If high-rises are evidence of change, then Delhi has transformed from being a clutch of villages surrounding the palaces of Sultans and the Red Fort of Shahjahan to a monstrous city of skyscrapers.
The mammoth concrete buildings that dot the landscape are built on the ruins of humble beginnings of civilisation. Ravaged by invaders, beautified by conquerors and destroyed by usurpers. Delhi is a saga of inception, growth and destruction. Over and over again.
Its history is as chequered as the pock-marked pillars of antiquity that line the medieval city. Glorified in victory, humiliated in loss. Shifting of capital from Calcutta to Delhi in 1912 had its own expediencies, as envisaged by the imperial viceroys and the powers that be. However, for a city that had been the seat of many dynasties for over eight centuries, it was a fresh lease of life. It was here that the foundation of modern India was laid. It was the seat of last of the mighty Mughals, and later became the seat of the first elected leader of the masses. It was here that monarchy breathed it’s last and it was here that democracy took birth, its first baby steps; floundered, rose again and started its journey. History of Delhi is not the history of a city, it’s not the tale of dynasties, conspiracies or plots alone, it is the tale of a nation, which is both old and new at once, as India’s first Prime Minister rightly said. It was here that a nation made its tryst with destiny. It’s here the fate and course of a nation is decided. Daily.
The sands of time have never been gracious to the city. Many a time, it has faced troubles that by right should not have fallen in its share. It was in this backdrop that I came across an article that described some triumphant scenes in Pakistan. The impromptu celebrations were triggered by the victory of one Arvind Kejriwal in the recent elections in Delhi. Our neighbours were joyous on learning that Kejriwal’s juggernaut had left major political parties like Congress and Bharatiya Janata Party battered, shattered and tattered in its wake. Such are our neighbours. They never miss a chance to rejoice in our destruction. However, what cannot be cured, should be endured. Haven’t we endured the multiple evil designs of our neighbour for over six decades? What difference would Kejriwal’s five years of misrule make? It’s not as if he can plunge Delhi to newer lows, his predecessors have amply demonstrated their skills in doing that.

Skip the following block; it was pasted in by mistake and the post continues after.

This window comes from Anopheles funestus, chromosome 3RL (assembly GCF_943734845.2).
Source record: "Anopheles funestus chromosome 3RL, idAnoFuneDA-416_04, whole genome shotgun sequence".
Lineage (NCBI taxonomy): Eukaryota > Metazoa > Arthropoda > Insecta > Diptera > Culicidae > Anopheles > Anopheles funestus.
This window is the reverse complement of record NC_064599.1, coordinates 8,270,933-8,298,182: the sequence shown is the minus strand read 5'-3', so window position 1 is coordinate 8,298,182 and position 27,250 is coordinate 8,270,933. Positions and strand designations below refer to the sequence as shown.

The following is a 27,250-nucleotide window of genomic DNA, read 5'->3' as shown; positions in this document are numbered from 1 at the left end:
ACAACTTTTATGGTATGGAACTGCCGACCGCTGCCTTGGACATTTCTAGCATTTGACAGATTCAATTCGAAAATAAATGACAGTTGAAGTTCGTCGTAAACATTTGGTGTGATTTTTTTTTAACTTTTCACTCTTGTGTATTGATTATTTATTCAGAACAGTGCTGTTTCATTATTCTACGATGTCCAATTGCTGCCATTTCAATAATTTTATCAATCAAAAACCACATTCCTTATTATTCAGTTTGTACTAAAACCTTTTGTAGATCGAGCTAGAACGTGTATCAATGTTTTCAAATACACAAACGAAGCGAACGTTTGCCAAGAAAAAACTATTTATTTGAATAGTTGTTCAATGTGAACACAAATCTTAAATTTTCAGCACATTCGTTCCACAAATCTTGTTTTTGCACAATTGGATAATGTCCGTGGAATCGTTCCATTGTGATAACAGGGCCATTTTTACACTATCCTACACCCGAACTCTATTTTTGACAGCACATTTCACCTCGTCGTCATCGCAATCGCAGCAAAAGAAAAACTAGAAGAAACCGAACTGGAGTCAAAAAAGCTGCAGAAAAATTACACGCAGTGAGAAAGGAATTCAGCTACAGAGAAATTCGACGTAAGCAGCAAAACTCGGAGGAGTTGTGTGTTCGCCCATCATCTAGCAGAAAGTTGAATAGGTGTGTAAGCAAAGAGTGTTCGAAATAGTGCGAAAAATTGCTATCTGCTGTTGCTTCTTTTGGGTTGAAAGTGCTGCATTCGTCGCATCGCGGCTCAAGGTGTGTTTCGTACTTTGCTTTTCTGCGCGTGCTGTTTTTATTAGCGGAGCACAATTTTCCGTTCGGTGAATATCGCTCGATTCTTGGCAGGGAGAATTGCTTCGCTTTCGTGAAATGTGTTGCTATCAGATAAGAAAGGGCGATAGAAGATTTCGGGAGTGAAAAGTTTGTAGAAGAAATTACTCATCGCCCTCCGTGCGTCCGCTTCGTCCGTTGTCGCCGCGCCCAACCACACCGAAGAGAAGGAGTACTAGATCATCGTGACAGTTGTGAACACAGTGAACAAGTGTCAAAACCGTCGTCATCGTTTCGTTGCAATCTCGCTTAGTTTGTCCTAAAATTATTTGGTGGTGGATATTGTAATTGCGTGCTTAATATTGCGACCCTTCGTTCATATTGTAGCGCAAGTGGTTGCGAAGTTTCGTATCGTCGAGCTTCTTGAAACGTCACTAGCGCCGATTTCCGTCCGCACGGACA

What with the infighting surfacing within a month of the Aam Admi Party assuming power in the capital, it’s anybody’s guess how tumultuous the coming five years are going to be. The inception of this party can be traced to the movement launched by Anna Hazare in 2011. The movement and its objectives took masses by storm and thousands began thronging the ground where Anna began his crusade against corruption. Though a noble gesture, his own antecedents are not indubitable. He has weathered many a storm, surviving all with panache. The P B Sawant Commission indicting a trust run by the social worker, concluding corrupt practices and maladministration in the functioning of the said trust raises doubts over Hazare’s credentials.
Notwithstanding the controversies, Hazare grabbed the attention of the world with his unassuming, but steadfast dedication in wiping out the scourge of corruption from India. Coinciding with a period when the entire world was watching in awe the Arab Spring and the ouster of many a dictatorial regime, Indians too were mesmerised by the collective frenzy. Many attended the media-hyped protest in the hopes that the long overdue change was now due. Ably supporting Hazare were former bureaucrats Arvind Kejriwal and Kiran Bedi. As if to lend a romantic voice to the proceedings, self-acclaimed heartthrob of modern youth, poet Kumar Vishwas too jumped into the ring. Several noted personalities from theatre and media too could not resist. Though the movement soon lost steam, the bureaucrats saw a golden opportunity to cash in on the goodwill this sojourn had created and soon announced the formation of a political party, making it look like they were compromising on principles much against their own wishes for the benefit of the common man. Kejriwal had stolen Hazare’s thunder. Protégé had outsmarted the teacher.
Hazare wasn’t impressed and made known his displeasure and retired to Ralegan Siddhi. However, his acolyte had learnt his lesson and launched a massive campaign for the Delhi election. Promises of free water, nearly free electricity and corruption free governance later, his party managed to garner 27 out of 70 seats. Though Congress was decimated in the polls, it had enough manpower to tilt the balance in Aam Admi Party’s favour. This despite the fact that Kejriwal had gone all guns blazing against the Congress in the hustings and summarily rejected any notion of alliance with the party. However, it did not prevent him from forging an alliance and forming the government.
49 days later, after leading a series of agitations and protests, Kejriwal resigned, citing how difficult it was to run a minority government with the help of arch enemies. It’s another matter that his own loyalists have accused him of trying to poach Congress MLAs even as he was trying to persuade the Lieutenant Governor to call for another election. Such is politics and such are the agents of change.